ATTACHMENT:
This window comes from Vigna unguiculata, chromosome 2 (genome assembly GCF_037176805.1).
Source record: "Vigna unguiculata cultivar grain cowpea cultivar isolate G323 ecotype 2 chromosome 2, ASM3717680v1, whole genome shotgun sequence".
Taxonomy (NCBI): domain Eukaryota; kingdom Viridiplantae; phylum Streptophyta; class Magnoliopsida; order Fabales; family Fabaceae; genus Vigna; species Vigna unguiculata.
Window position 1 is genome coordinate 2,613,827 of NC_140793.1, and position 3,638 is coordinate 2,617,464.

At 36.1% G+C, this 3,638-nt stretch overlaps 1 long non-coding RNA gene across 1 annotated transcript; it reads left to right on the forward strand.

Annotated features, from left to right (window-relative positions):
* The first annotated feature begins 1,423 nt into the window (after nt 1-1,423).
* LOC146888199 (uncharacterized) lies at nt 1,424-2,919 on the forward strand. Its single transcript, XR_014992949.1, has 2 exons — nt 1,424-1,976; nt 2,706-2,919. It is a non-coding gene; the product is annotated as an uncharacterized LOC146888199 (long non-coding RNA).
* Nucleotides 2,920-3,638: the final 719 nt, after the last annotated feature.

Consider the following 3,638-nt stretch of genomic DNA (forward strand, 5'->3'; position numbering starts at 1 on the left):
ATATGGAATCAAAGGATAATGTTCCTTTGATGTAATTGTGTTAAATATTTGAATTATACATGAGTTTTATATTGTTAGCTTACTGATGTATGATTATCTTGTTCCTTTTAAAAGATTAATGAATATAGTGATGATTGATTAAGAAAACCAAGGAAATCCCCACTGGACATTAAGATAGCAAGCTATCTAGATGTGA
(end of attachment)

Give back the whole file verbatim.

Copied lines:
This window comes from Vigna unguiculata, chromosome 2 (genome assembly GCF_037176805.1).
Source record: "Vigna unguiculata cultivar grain cowpea cultivar isolate G323 ecotype 2 chromosome 2, ASM3717680v1, whole genome shotgun sequence".
Taxonomy (NCBI): domain Eukaryota; kingdom Viridiplantae; phylum Streptophyta; class Magnoliopsida; order Fabales; family Fabaceae; genus Vigna; species Vigna unguiculata.
Window position 1 is genome coordinate 2,613,827 of NC_140793.1, and position 3,638 is coordinate 2,617,464.

At 36.1% G+C, this 3,638-nt stretch overlaps 1 long non-coding RNA gene across 1 annotated transcript; it reads left to right on the forward strand.

Annotated features, from left to right (window-relative positions):
* The first annotated feature begins 1,423 nt into the window (after nt 1-1,423).
* LOC146888199 (uncharacterized) lies at nt 1,424-2,919 on the forward strand. Its single transcript, XR_014992949.1, has 2 exons — nt 1,424-1,976; nt 2,706-2,919. It is a non-coding gene; the product is annotated as an uncharacterized LOC146888199 (long non-coding RNA).
* Nucleotides 2,920-3,638: the final 719 nt, after the last annotated feature.

Consider the following 3,638-nt stretch of genomic DNA (forward strand, 5'->3'; position numbering starts at 1 on the left):
ATATGGAATCAAAGGATAATGTTCCTTTGATGTAATTGTGTTAAATATTTGAATTATACATGAGTTTTATATTGTTAGCTTACTGATGTATGATTATCTTGTTCCTTTTAAAAGATTAATGAATATAGTGATGATTGATTAAGAAAACCAAGGAAATCCCCACTGGACATTAAGATAGCAAGCTATCTAGATGTGA